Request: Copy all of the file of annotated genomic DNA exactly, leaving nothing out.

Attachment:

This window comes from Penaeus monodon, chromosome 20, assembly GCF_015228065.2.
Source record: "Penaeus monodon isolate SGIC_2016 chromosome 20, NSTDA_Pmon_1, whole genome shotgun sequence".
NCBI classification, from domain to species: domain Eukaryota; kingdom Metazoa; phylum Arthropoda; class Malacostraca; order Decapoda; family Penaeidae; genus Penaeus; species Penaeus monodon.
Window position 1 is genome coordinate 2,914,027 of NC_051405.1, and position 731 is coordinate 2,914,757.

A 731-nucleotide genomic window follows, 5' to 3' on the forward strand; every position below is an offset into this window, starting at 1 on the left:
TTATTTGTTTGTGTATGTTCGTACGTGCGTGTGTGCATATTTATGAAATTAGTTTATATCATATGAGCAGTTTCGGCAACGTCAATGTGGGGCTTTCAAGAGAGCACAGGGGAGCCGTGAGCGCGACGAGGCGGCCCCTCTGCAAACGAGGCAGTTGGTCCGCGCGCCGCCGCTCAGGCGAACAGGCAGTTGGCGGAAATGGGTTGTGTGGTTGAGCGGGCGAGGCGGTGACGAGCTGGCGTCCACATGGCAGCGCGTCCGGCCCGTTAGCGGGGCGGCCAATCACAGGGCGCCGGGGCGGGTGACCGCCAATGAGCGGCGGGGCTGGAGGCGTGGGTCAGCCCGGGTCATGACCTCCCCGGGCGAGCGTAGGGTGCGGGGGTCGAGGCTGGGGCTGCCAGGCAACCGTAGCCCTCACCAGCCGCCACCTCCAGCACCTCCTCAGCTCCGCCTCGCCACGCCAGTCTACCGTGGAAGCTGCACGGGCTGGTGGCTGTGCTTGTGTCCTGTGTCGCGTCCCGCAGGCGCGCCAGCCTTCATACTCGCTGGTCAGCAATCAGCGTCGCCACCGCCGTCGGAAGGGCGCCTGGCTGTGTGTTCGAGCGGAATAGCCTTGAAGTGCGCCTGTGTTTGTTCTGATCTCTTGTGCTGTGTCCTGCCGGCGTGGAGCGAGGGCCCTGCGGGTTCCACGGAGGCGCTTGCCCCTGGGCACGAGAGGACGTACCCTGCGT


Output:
This window comes from Penaeus monodon, chromosome 20, assembly GCF_015228065.2.
Source record: "Penaeus monodon isolate SGIC_2016 chromosome 20, NSTDA_Pmon_1, whole genome shotgun sequence".
NCBI classification, from domain to species: domain Eukaryota; kingdom Metazoa; phylum Arthropoda; class Malacostraca; order Decapoda; family Penaeidae; genus Penaeus; species Penaeus monodon.
Window position 1 is genome coordinate 2,914,027 of NC_051405.1, and position 731 is coordinate 2,914,757.

A 731-nucleotide genomic window follows, 5' to 3' on the forward strand; every position below is an offset into this window, starting at 1 on the left:
TTATTTGTTTGTGTATGTTCGTACGTGCGTGTGTGCATATTTATGAAATTAGTTTATATCATATGAGCAGTTTCGGCAACGTCAATGTGGGGCTTTCAAGAGAGCACAGGGGAGCCGTGAGCGCGACGAGGCGGCCCCTCTGCAAACGAGGCAGTTGGTCCGCGCGCCGCCGCTCAGGCGAACAGGCAGTTGGCGGAAATGGGTTGTGTGGTTGAGCGGGCGAGGCGGTGACGAGCTGGCGTCCACATGGCAGCGCGTCCGGCCCGTTAGCGGGGCGGCCAATCACAGGGCGCCGGGGCGGGTGACCGCCAATGAGCGGCGGGGCTGGAGGCGTGGGTCAGCCCGGGTCATGACCTCCCCGGGCGAGCGTAGGGTGCGGGGGTCGAGGCTGGGGCTGCCAGGCAACCGTAGCCCTCACCAGCCGCCACCTCCAGCACCTCCTCAGCTCCGCCTCGCCACGCCAGTCTACCGTGGAAGCTGCACGGGCTGGTGGCTGTGCTTGTGTCCTGTGTCGCGTCCCGCAGGCGCGCCAGCCTTCATACTCGCTGGTCAGCAATCAGCGTCGCCACCGCCGTCGGAAGGGCGCCTGGCTGTGTGTTCGAGCGGAATAGCCTTGAAGTGCGCCTGTGTTTGTTCTGATCTCTTGTGCTGTGTCCTGCCGGCGTGGAGCGAGGGCCCTGCGGGTTCCACGGAGGCGCTTGCCCCTGGGCACGAGAGGACGTACCCTGCGT